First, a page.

True Detective Dream Director: Sam Mendes


By this point in his career, Sam Mends has pretty much become a household name. The celebrated director is now the man at the head of the James Bond franchise, and is also responsible for American Beauty, Jarhead, and Revolutionary Road. Even though his film work is what he’s best known for, he has directed many more plays than movies. It’s the theater work that gives Mends another dimension that hasn’t really been seen in the other directors that we’ve showcased so far. The play you’re most likely to know that he’s directed would the revival of Cabaret. Or, by its other name: the greatest revival and musical of all time.

But that’s an argument for another day.

If you’re already a fan of Mends, you may have noticed that I purposefully skipped over a film — Road to Perdition. If there’s any film of Mendes’ that has the True Detective gene, it’s Road to Perdition. As a gangster that’s been betrayed by his adoptive parent and boss, Michael Sullivan — played by the always great Tom Hanks — simultaneously seeks revenge and shelter. There’s also the small matter of Paul Newman, whose performance cannot go unseen. Road to Perdition has a noir feel that’s practically ripped from old hard-boiled stories and pulp novels.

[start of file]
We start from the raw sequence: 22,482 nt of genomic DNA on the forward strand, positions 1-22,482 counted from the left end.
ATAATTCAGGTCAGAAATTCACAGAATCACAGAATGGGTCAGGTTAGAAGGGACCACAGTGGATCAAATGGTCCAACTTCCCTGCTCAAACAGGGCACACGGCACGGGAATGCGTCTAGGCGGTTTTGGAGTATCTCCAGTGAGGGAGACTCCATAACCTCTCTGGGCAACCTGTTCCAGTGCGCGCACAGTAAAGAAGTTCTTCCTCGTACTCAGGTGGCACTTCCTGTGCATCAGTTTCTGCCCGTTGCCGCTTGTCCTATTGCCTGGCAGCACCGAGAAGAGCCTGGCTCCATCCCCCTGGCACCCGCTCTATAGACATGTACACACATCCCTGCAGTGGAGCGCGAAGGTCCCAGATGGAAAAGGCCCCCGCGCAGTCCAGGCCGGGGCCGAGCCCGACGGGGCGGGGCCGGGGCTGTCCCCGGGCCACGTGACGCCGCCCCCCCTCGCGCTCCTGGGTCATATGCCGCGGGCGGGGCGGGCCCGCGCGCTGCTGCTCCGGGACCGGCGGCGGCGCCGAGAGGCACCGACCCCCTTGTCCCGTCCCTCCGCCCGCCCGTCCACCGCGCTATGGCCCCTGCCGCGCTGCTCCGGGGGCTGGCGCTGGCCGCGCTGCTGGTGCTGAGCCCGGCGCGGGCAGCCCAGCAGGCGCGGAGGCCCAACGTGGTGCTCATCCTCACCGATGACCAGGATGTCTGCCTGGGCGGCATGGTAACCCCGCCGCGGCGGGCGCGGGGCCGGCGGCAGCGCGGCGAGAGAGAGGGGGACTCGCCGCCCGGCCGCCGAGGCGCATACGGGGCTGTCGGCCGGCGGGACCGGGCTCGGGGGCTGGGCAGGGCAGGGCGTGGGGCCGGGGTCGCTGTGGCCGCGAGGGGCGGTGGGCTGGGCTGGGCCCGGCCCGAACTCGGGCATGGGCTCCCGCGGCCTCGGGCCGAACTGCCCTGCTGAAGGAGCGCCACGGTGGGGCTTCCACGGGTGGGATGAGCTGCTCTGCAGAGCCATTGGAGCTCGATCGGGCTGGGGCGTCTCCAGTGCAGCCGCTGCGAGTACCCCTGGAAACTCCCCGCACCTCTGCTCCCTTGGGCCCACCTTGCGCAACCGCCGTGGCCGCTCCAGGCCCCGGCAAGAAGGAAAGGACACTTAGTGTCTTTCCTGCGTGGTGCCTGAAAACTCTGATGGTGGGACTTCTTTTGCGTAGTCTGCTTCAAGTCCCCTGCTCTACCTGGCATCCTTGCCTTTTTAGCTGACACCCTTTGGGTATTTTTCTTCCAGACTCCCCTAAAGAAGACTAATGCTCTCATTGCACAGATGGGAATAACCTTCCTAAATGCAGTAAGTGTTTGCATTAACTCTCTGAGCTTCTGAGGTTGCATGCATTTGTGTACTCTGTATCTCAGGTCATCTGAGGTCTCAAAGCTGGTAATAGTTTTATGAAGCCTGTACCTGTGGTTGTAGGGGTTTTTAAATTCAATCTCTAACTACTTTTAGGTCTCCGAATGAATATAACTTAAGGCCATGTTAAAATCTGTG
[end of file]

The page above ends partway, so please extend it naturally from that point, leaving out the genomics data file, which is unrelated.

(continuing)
Which is perhaps fitting since it’s based on a graphic novel.

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Road to Perdition is a haunting film, and if Mendes could bring even an ounce of the tension that runs through it we’d have one hell of an episode — assuming that the current plan is still to have a rotating roster of directors. Mendes’ films tend to have a very keen sense of style, which is what something like True Detective most calls for from a director. We also need to be careful here; we’d prefer directors that could continue the flow of first season director Cary Fukunaga while leaving their own mark.

It would be very interesting to have a director with a healthy background in theater who would perhaps be willing to bring some of that to a series. If you’re not familiar with Sam Mendes’ work (how could you not have at least seen American Beauty?) check out at least Road to Perdition and report back. We need more directors with a defining sense of style instead of ones that will simply cop Fukunaga’s style just for the sake of continuity.